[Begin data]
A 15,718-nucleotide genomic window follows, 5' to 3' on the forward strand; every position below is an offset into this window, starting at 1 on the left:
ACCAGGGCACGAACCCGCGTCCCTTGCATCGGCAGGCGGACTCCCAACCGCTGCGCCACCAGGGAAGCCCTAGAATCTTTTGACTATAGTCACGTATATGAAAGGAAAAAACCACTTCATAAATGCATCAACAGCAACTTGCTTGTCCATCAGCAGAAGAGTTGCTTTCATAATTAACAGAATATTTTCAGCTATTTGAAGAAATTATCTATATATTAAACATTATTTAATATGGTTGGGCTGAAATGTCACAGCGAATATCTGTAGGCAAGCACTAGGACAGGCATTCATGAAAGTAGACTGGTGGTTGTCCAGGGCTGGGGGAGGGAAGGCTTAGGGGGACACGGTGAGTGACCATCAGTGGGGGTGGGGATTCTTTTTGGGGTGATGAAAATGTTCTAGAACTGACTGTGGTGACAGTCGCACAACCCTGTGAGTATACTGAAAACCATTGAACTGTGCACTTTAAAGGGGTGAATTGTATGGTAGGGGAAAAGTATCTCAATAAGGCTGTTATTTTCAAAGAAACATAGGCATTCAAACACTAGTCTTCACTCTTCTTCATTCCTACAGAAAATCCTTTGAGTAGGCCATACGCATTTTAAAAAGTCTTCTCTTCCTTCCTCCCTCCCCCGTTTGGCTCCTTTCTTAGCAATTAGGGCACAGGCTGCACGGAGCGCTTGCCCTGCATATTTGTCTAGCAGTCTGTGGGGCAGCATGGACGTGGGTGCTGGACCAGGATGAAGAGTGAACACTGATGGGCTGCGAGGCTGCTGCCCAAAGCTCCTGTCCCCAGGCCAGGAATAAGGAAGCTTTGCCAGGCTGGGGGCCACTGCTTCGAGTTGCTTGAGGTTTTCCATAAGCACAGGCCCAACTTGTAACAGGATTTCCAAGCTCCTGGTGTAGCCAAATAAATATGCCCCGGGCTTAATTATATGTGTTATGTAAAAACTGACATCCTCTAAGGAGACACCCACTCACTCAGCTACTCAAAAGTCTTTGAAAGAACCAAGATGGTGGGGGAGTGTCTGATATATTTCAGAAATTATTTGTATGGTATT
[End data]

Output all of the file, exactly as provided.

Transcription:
A 15,718-nucleotide genomic window follows, 5' to 3' on the forward strand; every position below is an offset into this window, starting at 1 on the left:
ACCAGGGCACGAACCCGCGTCCCTTGCATCGGCAGGCGGACTCCCAACCGCTGCGCCACCAGGGAAGCCCTAGAATCTTTTGACTATAGTCACGTATATGAAAGGAAAAAACCACTTCATAAATGCATCAACAGCAACTTGCTTGTCCATCAGCAGAAGAGTTGCTTTCATAATTAACAGAATATTTTCAGCTATTTGAAGAAATTATCTATATATTAAACATTATTTAATATGGTTGGGCTGAAATGTCACAGCGAATATCTGTAGGCAAGCACTAGGACAGGCATTCATGAAAGTAGACTGGTGGTTGTCCAGGGCTGGGGGAGGGAAGGCTTAGGGGGACACGGTGAGTGACCATCAGTGGGGGTGGGGATTCTTTTTGGGGTGATGAAAATGTTCTAGAACTGACTGTGGTGACAGTCGCACAACCCTGTGAGTATACTGAAAACCATTGAACTGTGCACTTTAAAGGGGTGAATTGTATGGTAGGGGAAAAGTATCTCAATAAGGCTGTTATTTTCAAAGAAACATAGGCATTCAAACACTAGTCTTCACTCTTCTTCATTCCTACAGAAAATCCTTTGAGTAGGCCATACGCATTTTAAAAAGTCTTCTCTTCCTTCCTCCCTCCCCCGTTTGGCTCCTTTCTTAGCAATTAGGGCACAGGCTGCACGGAGCGCTTGCCCTGCATATTTGTCTAGCAGTCTGTGGGGCAGCATGGACGTGGGTGCTGGACCAGGATGAAGAGTGAACACTGATGGGCTGCGAGGCTGCTGCCCAAAGCTCCTGTCCCCAGGCCAGGAATAAGGAAGCTTTGCCAGGCTGGGGGCCACTGCTTCGAGTTGCTTGAGGTTTTCCATAAGCACAGGCCCAACTTGTAACAGGATTTCCAAGCTCCTGGTGTAGCCAAATAAATATGCCCCGGGCTTAATTATATGTGTTATGTAAAAACTGACATCCTCTAAGGAGACACCCACTCACTCAGCTACTCAAAAGTCTTTGAAAGAACCAAGATGGTGGGGGAGTGTCTGATATATTTCAGAAATTATTTGTATGGTATT